Genetics

More Stories in Genetics

  1. Florida carpenter ants
    Animals

    Flipping a molecular switch can turn warrior ants into foragers

    Toggling one protein soon after hatching makes Florida carpenter ants turn from fighting to hunting for food.

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  2. San hunter gatherers
    Humans

    Humans’ maternal ancestors may have arisen 200,000 years ago in southern Africa

    New DNA findings on humankind’s maternal roots don’t offer a complete picture of how and when Homo sapiens emerged.

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  3. cancer cells illustration
    Health & Medicine

    A precision drug for prostate cancer may slow the disease’s spread

    The drug olaparib could be used to treat men with certain genetic mutations and severe types of prostate cancer, a clinical trial finds.

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  4. Bronze Age skeleton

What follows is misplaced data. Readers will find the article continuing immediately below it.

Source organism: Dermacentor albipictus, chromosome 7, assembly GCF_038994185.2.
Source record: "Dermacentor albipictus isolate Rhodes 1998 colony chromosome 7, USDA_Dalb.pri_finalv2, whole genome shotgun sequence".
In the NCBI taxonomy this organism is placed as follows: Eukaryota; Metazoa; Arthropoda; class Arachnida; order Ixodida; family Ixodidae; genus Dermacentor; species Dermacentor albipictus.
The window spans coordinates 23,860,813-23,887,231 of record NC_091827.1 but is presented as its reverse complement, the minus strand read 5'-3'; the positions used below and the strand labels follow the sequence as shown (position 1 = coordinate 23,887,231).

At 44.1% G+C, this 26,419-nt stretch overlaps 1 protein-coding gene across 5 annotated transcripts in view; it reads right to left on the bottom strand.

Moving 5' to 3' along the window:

Archaeology

    Ancient European households combined the rich and poor

    Homes combined “haves” and “have-nots” in a male-run system, suggests a study that challenges traditional views of ancient social stratification.

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  5. tardigrade
    Life

    How tardigrades protect their DNA to defy death

    Tardigrades encase their DNA in a cloud of protective protein to shield from damage by radiation or drying out.

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  6. Stanley Qi
    Genetics

    Stanley Qi gives CRISPR a makeover to redefine genetic engineering

    By adapting CRISPR/Cas9, Stanley Qi has given genetic engineers a plethora of new tools.

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  7. Bull dog
    Genetics

    Dog behaviors like aggression and fearfulness are linked to breed genetics

    A study looking at how 101 dog breeds behave finds a strong association between genetics and 14 personality traits.

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  8. salad and vegetables
    Humans

    Personalized diets may be the future of nutrition. But the science isn’t all there yet

    How a person responds to food depends on more than the food itself. But what exactly is still a confusing mix of genes, microbes and other factors.

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  9. orca jumping
    Life

    Losing genes may have helped whales’ ancestors adapt to life under the sea

    Jettisoning genes tied to saliva and the lungs, among others, could have smoothed ancient cetaceans’ land-to-water transition 50 million years ago.

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